A child’s death is out of sequence. It is a break in the natural order. It is a break in the heart – the hearts of all who knew Miriam Avraham, of her family, her neighbors, her teachers, friends, and classmates. And those who merely knew of this bright and gifted child, who was only 10 years old when she was killed in a horrific accident last Thursday, ache in sympathy for her loss and for the injuries sustained by other passengers in the car. (See When tragedy strikes and children grieve.)
Despite the fact that the accident occurred when the Standard was already in type and in the mail, we worked to inform the community of the tragic news through our Website, jstandard.com, and are planning to update the site as events unfold.
We commend the educators at Solomon Schechter Day School New Milford and The Frisch School in Paramus for acting quickly on behalf of their grief-stricken students, many of whom had not encountered death before and who were shocked by the death of one of their own. Also, rabbis from the community came to the school and otherwise made themselves available to children who needed their support.
Schechter’s sorrow came at the close of a night of joy, a party in the school’s sukkah culminating in the dedication of a Torah written by Schechter families throughout the year under the guidance of a scribe. It is the greatest pity that the Avraham family did not arrive in time to see it.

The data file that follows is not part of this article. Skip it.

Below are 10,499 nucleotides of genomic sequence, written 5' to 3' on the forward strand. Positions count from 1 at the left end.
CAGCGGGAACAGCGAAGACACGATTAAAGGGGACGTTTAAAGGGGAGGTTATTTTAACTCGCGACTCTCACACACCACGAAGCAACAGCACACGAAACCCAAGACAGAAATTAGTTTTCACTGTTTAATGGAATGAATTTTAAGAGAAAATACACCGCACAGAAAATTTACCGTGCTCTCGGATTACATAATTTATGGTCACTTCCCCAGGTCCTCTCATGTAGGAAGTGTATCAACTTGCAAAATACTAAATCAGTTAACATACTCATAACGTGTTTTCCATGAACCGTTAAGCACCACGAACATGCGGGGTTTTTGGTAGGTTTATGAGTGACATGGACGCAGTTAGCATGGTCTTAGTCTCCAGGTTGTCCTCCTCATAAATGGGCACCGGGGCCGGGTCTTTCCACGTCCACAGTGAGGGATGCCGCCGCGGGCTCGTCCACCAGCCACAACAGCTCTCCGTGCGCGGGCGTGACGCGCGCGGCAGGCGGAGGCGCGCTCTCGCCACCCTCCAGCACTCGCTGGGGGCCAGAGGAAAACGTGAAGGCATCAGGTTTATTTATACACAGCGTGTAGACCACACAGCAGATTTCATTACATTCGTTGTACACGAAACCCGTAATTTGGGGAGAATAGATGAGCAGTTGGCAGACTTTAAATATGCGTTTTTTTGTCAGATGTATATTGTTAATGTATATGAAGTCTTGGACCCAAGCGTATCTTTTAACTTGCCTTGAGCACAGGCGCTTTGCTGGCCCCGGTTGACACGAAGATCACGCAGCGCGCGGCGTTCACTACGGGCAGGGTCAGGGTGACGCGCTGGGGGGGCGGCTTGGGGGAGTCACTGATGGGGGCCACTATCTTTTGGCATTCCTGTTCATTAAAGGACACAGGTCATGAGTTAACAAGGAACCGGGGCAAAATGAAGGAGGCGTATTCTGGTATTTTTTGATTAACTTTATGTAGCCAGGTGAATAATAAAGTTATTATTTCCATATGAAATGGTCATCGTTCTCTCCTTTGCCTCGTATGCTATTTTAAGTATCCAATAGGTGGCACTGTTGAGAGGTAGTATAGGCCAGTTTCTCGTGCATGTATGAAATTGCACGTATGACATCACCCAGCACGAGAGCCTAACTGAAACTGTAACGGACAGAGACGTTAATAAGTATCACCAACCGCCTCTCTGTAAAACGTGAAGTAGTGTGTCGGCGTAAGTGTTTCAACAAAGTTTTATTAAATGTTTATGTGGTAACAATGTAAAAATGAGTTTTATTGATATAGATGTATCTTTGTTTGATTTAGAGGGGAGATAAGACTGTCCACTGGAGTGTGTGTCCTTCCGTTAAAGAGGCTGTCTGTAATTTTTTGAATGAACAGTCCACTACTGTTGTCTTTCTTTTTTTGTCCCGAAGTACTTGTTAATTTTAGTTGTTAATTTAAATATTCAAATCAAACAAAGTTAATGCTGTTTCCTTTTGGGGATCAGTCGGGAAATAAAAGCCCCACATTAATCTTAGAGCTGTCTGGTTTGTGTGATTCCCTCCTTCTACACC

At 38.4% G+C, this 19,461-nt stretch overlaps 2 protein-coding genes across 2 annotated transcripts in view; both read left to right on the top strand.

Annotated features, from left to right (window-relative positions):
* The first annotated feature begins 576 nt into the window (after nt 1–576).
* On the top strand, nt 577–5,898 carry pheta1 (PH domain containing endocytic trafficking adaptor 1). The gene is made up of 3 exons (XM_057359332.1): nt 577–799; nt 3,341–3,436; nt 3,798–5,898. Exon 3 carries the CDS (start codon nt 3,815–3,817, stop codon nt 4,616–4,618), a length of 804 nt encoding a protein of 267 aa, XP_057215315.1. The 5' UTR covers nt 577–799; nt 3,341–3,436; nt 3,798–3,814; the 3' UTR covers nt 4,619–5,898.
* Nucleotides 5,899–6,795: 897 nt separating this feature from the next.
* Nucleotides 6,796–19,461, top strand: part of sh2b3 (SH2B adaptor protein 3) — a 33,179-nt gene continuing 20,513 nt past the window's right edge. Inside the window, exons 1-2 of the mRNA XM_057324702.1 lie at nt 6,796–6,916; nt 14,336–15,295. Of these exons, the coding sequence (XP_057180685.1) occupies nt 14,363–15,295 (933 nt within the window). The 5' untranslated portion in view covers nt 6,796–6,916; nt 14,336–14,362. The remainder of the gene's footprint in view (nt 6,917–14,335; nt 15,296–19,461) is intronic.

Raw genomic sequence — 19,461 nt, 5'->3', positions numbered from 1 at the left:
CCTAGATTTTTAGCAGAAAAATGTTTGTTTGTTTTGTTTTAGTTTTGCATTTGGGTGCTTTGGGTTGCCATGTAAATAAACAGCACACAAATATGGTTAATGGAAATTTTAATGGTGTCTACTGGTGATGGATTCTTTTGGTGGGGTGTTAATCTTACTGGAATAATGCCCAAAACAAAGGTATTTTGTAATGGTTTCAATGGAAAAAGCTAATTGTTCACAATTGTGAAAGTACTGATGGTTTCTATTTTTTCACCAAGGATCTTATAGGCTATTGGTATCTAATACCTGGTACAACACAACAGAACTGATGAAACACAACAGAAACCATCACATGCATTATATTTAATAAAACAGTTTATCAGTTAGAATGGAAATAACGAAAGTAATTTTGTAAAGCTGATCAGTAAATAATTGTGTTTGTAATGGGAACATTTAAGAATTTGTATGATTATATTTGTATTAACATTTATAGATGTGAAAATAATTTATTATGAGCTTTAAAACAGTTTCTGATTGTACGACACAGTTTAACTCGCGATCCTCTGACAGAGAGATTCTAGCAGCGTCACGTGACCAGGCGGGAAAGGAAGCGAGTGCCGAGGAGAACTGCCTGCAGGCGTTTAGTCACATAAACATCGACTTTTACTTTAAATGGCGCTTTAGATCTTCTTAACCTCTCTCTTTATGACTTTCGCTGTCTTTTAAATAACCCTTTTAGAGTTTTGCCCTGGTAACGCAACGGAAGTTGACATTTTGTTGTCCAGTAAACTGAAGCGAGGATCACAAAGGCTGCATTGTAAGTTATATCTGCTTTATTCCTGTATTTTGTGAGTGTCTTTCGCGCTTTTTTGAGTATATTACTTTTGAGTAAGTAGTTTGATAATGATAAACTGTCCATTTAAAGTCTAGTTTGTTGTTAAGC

May Miriam Avraham’s memory be a blessing.
Honey is a fixture at Jewish tables during the High Holy Days, symbolizing our wishes for a sweet new year. But it is more than a symbol – it is an endangered commodity, according to environmental writer Rowan Jacobsen. Echoing Rachel Carson’s “Silent Spring,” Jacobson writes, in “Fruitless Fall: The Collapse of the Honey Bee and the Coming Agricultural Crisis” (Bloomsbury), that 30 billion bees – one-third of the world’s bee population – died mysteriously in 2007. It’s an epidemic he calls “colony collapse disorder,” and it’s been attributed to viruses, parasites, pesticides, and chronic stress. Yes, bees experience stress, and a major stressor is technology itself. Jacobsen quotes a honey-bee geneticist: “What has happened to our bees? Jet planes have happened.”
Bees do so much more than provide the honey for our holiday tables. Our entire system of “industrial agriculture” depends on them for pollination, for example. Let’s hope that the powers that be pay attention to environmentalists’ warnings.